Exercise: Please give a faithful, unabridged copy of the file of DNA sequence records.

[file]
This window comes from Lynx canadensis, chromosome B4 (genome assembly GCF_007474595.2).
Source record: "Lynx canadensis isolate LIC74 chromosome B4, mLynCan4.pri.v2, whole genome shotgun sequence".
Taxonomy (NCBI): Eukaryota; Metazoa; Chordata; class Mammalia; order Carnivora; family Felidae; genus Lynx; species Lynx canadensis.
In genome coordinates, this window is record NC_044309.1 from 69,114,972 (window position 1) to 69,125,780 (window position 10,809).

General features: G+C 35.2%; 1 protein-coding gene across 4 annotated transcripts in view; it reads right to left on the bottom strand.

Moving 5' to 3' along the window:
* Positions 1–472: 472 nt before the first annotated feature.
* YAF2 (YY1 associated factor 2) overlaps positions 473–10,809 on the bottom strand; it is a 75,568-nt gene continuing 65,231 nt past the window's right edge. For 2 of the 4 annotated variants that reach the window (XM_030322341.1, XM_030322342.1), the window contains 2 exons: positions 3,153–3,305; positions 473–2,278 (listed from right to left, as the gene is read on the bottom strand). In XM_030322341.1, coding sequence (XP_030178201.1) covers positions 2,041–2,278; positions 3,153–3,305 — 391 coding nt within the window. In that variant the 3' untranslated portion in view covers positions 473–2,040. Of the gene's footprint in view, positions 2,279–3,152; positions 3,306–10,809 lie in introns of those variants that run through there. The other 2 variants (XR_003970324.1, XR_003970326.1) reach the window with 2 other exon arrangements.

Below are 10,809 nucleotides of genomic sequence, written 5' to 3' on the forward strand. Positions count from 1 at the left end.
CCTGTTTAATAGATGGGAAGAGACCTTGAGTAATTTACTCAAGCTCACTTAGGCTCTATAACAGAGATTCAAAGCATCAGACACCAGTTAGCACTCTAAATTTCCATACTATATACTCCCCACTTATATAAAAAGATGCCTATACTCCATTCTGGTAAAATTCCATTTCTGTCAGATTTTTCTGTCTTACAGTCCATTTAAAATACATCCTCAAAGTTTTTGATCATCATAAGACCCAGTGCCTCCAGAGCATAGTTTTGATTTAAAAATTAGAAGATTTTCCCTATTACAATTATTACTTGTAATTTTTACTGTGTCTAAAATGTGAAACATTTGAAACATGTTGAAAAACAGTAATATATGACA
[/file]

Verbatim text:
This window comes from Lynx canadensis, chromosome B4 (genome assembly GCF_007474595.2).
Source record: "Lynx canadensis isolate LIC74 chromosome B4, mLynCan4.pri.v2, whole genome shotgun sequence".
Taxonomy (NCBI): Eukaryota; Metazoa; Chordata; class Mammalia; order Carnivora; family Felidae; genus Lynx; species Lynx canadensis.
In genome coordinates, this window is record NC_044309.1 from 69,114,972 (window position 1) to 69,125,780 (window position 10,809).

General features: G+C 35.2%; 1 protein-coding gene across 4 annotated transcripts in view; it reads right to left on the bottom strand.

Moving 5' to 3' along the window:
* Positions 1–472: 472 nt before the first annotated feature.
* YAF2 (YY1 associated factor 2) overlaps positions 473–10,809 on the bottom strand; it is a 75,568-nt gene continuing 65,231 nt past the window's right edge. For 2 of the 4 annotated variants that reach the window (XM_030322341.1, XM_030322342.1), the window contains 2 exons: positions 3,153–3,305; positions 473–2,278 (listed from right to left, as the gene is read on the bottom strand). In XM_030322341.1, coding sequence (XP_030178201.1) covers positions 2,041–2,278; positions 3,153–3,305 — 391 coding nt within the window. In that variant the 3' untranslated portion in view covers positions 473–2,040. Of the gene's footprint in view, positions 2,279–3,152; positions 3,306–10,809 lie in introns of those variants that run through there. The other 2 variants (XR_003970324.1, XR_003970326.1) reach the window with 2 other exon arrangements.

Below are 10,809 nucleotides of genomic sequence, written 5' to 3' on the forward strand. Positions count from 1 at the left end.
CCTGTTTAATAGATGGGAAGAGACCTTGAGTAATTTACTCAAGCTCACTTAGGCTCTATAACAGAGATTCAAAGCATCAGACACCAGTTAGCACTCTAAATTTCCATACTATATACTCCCCACTTATATAAAAAGATGCCTATACTCCATTCTGGTAAAATTCCATTTCTGTCAGATTTTTCTGTCTTACAGTCCATTTAAAATACATCCTCAAAGTTTTTGATCATCATAAGACCCAGTGCCTCCAGAGCATAGTTTTGATTTAAAAATTAGAAGATTTTCCCTATTACAATTATTACTTGTAATTTTTACTGTGTCTAAAATGTGAAACATTTGAAACATGTTGAAAAACAGTAATATATGACA